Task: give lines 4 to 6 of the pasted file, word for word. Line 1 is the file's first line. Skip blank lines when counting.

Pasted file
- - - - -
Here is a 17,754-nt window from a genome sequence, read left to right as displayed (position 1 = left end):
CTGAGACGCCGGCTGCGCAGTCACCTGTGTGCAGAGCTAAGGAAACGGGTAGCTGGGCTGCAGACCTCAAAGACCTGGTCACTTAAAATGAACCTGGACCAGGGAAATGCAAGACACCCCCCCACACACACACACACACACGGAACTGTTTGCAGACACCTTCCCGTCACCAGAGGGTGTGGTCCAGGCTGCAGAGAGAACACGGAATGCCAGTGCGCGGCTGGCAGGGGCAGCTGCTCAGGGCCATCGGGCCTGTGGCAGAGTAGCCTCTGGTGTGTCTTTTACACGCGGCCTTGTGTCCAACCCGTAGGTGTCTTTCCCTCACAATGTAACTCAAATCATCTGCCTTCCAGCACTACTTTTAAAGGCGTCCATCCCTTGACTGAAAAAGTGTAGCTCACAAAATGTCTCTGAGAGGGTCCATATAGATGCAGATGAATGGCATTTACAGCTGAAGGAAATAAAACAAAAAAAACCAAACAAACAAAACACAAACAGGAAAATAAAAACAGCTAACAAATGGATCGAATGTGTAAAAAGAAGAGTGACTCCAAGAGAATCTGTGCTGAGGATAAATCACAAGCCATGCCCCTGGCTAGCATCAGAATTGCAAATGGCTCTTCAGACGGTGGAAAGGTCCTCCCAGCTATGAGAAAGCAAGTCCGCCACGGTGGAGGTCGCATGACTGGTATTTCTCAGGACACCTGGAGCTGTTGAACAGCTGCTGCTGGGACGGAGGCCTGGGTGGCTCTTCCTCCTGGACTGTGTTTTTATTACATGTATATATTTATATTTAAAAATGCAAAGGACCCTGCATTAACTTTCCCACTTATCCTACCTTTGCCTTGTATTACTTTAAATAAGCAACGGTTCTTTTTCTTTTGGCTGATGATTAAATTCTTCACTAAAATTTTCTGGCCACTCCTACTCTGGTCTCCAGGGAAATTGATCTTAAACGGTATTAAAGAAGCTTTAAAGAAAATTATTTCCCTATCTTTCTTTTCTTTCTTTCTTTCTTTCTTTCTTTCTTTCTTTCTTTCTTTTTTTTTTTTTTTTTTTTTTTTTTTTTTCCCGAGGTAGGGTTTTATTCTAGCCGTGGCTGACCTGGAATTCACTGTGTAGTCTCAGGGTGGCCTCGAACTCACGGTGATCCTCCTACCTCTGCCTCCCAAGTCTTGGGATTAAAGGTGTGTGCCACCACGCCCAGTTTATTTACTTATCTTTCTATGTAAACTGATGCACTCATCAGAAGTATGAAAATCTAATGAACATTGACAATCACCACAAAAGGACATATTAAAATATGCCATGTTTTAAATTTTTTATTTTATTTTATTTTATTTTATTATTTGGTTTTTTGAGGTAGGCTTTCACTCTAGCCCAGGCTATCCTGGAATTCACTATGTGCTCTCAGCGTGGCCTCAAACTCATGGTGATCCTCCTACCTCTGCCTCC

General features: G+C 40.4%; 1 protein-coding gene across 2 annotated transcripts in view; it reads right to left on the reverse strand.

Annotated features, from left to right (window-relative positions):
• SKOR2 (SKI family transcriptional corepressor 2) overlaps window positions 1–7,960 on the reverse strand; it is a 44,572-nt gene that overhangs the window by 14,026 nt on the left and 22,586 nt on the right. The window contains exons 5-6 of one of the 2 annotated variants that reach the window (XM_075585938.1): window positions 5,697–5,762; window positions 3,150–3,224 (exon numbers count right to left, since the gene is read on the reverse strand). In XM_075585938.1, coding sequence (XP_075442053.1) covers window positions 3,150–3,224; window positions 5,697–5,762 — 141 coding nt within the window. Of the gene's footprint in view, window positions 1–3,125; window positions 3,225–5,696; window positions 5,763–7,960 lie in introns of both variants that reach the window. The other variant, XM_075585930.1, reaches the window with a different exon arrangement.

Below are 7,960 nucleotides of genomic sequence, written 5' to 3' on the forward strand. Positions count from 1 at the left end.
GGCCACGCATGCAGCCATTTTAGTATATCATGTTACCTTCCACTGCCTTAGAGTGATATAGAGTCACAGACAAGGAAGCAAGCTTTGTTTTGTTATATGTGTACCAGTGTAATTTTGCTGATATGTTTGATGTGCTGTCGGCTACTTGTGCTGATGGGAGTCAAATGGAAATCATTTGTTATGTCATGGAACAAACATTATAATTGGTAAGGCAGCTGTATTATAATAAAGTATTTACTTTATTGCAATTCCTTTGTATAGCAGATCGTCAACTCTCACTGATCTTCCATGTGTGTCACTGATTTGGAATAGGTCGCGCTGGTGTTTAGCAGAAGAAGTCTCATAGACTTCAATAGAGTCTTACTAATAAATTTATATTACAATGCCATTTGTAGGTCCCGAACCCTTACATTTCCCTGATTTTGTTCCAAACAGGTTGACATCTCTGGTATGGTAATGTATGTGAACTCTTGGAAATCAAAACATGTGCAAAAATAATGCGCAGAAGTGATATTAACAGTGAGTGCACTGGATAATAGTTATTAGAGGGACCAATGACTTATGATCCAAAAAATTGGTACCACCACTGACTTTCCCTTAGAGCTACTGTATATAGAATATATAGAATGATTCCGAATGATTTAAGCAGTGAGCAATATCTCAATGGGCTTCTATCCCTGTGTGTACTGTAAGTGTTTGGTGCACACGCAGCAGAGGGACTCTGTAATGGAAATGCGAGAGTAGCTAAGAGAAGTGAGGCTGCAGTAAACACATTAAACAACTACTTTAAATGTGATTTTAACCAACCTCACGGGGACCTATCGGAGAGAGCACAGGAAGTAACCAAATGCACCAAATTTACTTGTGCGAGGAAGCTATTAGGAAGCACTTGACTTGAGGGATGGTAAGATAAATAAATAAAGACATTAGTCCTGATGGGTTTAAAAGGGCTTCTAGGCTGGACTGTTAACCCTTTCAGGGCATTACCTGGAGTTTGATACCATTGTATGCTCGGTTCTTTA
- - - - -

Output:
Annotated features, from left to right (window-relative positions):
• SKOR2 (SKI family transcriptional corepressor 2) overlaps window positions 1–7,960 on the reverse strand; it is a 44,572-nt gene that overhangs the window by 14,026 nt on the left and 22,586 nt on the right. The window contains exons 5-6 of one of the 2 annotated variants that reach the window (XM_075585938.1): window positions 5,697–5,762; window positions 3,150–3,224 (exon numbers count right to left, since the gene is read on the reverse strand). In XM_075585938.1, coding sequence (XP_075442053.1) covers window positions 3,150–3,224; window positions 5,697–5,762 — 141 coding nt within the window. Of the gene's footprint in view, window positions 1–3,125; window positions 3,225–5,696; window positions 5,763–7,960 lie in introns of both variants that reach the window. The other variant, XM_075585930.1, reaches the window with a different exon arrangement.

Below are 7,960 nucleotides of genomic sequence, written 5' to 3' on the forward strand. Positions count from 1 at the left end.